Know Your Ride wants to help you better understand the state of your vehicle. The team pointed out that typically, the ECU doesn’t provide information we can easily understand. It’s also another challenge to predict when parts of your vehicle will fail. As such, Know your Ride has a dongle that could overcome both problems.
The dongle reads data from the ECU and sends it to a cloud platform. In the cloud, this data is analyzed along with your driving behavior. This allows the system to tell you what the state of your vehicle is and predict when any components may fail. Initially, the team is aiming at South East Asian drivers. In time, Know Your Ride hopes to offer fleet management services as well.
Once the pitches ended, it was time for the judges to tally their results. And so the judges retreated outside the hall. Meanwhile, Andrew took the stage once again. He congratulated the teams for making it this far. Looking at global statistics, he shared the 12% of all Startup Weekend participants continue to work on their startups after the weekend. He concluded his speech by reminding everyone that it’s okay to fail.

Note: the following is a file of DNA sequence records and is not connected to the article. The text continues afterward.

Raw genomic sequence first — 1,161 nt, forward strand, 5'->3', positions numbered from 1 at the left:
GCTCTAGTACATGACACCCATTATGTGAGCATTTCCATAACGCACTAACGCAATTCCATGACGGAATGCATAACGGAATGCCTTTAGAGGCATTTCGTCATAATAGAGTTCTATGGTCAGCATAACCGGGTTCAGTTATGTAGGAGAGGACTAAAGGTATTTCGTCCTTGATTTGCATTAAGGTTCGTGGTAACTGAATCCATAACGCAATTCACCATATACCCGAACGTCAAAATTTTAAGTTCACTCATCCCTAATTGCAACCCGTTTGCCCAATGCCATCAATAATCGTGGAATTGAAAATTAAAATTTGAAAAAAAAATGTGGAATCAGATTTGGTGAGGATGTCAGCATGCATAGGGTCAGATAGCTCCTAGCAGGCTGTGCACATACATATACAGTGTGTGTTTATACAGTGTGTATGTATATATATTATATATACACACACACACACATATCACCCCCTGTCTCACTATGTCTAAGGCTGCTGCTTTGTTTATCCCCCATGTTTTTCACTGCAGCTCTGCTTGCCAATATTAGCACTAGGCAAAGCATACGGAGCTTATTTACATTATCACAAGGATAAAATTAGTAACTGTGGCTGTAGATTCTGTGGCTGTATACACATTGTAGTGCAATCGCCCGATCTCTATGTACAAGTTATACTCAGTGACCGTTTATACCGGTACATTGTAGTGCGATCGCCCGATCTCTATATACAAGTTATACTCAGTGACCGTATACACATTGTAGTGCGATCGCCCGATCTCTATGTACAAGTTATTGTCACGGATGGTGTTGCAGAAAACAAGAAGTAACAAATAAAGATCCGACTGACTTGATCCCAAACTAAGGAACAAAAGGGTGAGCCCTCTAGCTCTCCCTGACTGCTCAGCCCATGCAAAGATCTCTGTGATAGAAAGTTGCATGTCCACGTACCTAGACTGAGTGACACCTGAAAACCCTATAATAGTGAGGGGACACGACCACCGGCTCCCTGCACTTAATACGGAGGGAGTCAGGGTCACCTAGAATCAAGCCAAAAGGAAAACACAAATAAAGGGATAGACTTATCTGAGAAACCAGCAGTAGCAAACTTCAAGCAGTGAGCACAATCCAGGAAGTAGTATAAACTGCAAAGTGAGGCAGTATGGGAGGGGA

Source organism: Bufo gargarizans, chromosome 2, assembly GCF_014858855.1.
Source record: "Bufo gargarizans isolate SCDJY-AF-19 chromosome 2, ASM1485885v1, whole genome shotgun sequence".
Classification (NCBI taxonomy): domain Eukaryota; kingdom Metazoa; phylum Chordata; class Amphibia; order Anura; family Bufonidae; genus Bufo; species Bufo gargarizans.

“You will fail and that’s okay” – Andrew Hyde
Following Andrew’s final speech, we all took a short break while the judges tallied the results. After a while, the judges returned and everyone took their seats once again. However, before the judges shared the results, some of the judges had a few thoughts to share.
Shakya Lahiru Pathmalal – CEO of Takas shared that when he first made a pitch to investors, he had zero industry knowledge. He congratulated everyone at Startup Weekend Colombo for having a better pitch than he did. He went on to say that he didn’t win his first competition, but he still found success, irrespective of the results.
Shahani Markus – founder of Emojot also took the stage to share her thoughts. She found it amazing to see that startup events like those seen in Silicon Valley were coming to Sri Lanka. More importantly, she praised the participants for pitching ideas that were of the same quality as those found in Silicon Valley. Shahani’s only wish was for these events to have been there when she started out.
Three days of constant hard work. It all came down to this. The judges had shared their feedback. And now it was time to announce the winners. With a drumroll, the winners of the first Startup Weekend Colombo were:
And with those announcements, the hall was filled with an air of celebration and relief. Three days of constant hard work had come to an end. All the participants had won by taking the hard but necessary first steps to building their startups. With that, the first Startup Weekend Colombo came to a successful end.